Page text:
Calculating N50 in Excel?
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6.9 years ago

Hi. I just have a quick question in regards to calculating the N50 for a list of contigs. Anybody know how to do it in excel, by any chance? I'm not much of a programmer just yet, and I was just wondering if there was an easier way than just constructing a python program or something.

Thanks!

N50 assembly excel • 8.8k views
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via t@tim_yates enter image description here

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6
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6.9 years ago

Get the lengths of your contigs into a column, and sort that column. Sum over all lengths to get the total number bases N, and then just traverse your list of lengths from top to bottom until the cumulative sum reaches N/2. (You could use an additional column to keep track of the running sum if that makes it easier.)

The length of the contig where your running sum passes N/2 is the N50. (In the case where the running sum exactly equals N/2, then the N50 is the average of this length and the subsequent one in the list.)

For example, below, the cumulative sum exceeds 44/2=22 on a contig with length 6, so N50 = 6.

contigs    length    cumulative sum
AAAAAAA    7         7
AAAAAA     6         13
AAAAAA     6         19
AAAAAA     6         25
AAAA       4         29
AAAA       4         33
AAA        3         36
AAA        3         39
AA         2         41
AA         2         43
A          1         44
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Thanks. I didn't know that when I sum over a column, I can go back and highlight part of the data to determine the sum of that group.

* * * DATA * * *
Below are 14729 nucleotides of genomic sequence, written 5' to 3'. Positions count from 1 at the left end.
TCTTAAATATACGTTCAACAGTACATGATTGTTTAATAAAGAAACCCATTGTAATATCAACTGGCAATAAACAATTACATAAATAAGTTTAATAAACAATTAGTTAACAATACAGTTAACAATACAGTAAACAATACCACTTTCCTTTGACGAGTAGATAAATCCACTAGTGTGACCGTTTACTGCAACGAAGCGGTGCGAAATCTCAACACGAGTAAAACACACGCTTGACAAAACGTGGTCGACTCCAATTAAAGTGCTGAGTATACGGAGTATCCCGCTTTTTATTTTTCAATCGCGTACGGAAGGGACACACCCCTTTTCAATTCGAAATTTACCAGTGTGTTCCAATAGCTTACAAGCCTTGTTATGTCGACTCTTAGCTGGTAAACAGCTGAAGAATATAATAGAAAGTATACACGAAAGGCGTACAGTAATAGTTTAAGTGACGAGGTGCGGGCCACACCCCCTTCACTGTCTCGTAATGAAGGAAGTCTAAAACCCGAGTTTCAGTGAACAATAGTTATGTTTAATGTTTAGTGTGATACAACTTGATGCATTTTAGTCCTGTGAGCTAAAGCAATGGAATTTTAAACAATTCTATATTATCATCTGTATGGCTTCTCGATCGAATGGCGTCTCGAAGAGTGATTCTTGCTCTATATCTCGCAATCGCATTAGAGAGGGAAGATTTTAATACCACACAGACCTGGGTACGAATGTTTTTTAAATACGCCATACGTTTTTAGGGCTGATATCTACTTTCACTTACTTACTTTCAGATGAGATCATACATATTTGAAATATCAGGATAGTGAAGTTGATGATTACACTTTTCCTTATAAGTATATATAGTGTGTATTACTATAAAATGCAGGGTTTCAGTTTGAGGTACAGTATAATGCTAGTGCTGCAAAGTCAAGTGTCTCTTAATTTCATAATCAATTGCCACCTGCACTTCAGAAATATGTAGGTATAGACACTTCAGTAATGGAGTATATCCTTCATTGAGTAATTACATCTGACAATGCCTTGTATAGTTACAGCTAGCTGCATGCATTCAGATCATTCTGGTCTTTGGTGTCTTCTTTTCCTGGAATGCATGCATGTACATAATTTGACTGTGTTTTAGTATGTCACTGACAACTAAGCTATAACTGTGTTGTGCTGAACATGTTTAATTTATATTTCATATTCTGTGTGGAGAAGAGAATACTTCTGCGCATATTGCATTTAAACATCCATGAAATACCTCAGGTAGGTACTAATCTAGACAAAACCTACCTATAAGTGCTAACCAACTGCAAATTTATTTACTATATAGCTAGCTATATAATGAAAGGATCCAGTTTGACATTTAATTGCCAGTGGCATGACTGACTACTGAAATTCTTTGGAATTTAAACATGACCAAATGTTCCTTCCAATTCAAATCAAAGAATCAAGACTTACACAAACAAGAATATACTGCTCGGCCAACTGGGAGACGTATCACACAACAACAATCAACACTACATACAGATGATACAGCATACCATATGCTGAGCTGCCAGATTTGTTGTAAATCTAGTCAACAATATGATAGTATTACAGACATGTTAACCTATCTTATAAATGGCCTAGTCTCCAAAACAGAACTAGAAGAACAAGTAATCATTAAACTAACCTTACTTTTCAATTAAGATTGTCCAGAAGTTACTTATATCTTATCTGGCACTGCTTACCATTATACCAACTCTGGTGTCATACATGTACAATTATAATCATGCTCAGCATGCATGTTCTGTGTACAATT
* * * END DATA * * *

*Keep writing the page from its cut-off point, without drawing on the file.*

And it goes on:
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4
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6.9 years ago

Following Pierre's advice (actually Excel's paperclip), in R this is not much more complicated than in Excel. Say your contig sequences are in file contigs.txt, one per line, first line is the header:

dat<- read.table('contigs.txt', header= TRUE, stringsAsFactors= FALSE)
dat$len<- nchar(dat$contigs)
dat<- dat[order(dat$len, decreasing= TRUE),]
dat$cum_sum<- cumsum(dat$len)

# Where is N50?
dat[dat$cum_sum > max(dat$cum_sum)/2,][1,]
  contigs len cum_sum
4  AAAAAA   6      25

This might be an occasion to get started with R, it will pay off...

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While it's a good way to do it, and R is going to open up loads of doors, your answer will look like gibberish to someone who's never used it before without having any comments or reasoning behind the lines.

Hell, when I started in R after years of perl all the trailing comas made no sense to me whatsoever. Still not sure I full understand the reasoning...

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Fair enough, it does look cryptic, sorry... But my answer was not supposed to be a starter to R. The point I tried to make, I guess, is that with few lines one can get things that might appear quite complicated at first impression.

I have coded pretty much exactly the instructions that leekaiinthesky has posted. If one follows his/her explanation along with the code above, I think is fairly understandable what each command does. Then of course, quirks like trailing commas and square brackets still look weird, but one gets the idea hopefully...

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For what it's worth, here was my solution using your definition of N50:

calculateN50 <- function(values, percent = 50) {
  cumulative.sum <- cumsum(sort(values, decreasing = TRUE))
  values[cumulative.sum > max(cumulative.sum) * percent / 100][1]
}
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6.0 years ago
Medhat 9.0k

I think this function will do the job for you

N_vlaue <- function(x, nlength = 50, ...){
  nlength <- nlength / 100
  len.sorted <- rev(sort(x))
  N50 <- len.sorted[cumsum(len.sorted) >= sum(len.sorted)*nlength][1]
  return(N50)
}

usage

N_vlaue(contigs_length,50)

or

N_vlaue(contigs_length,90) or any value you want
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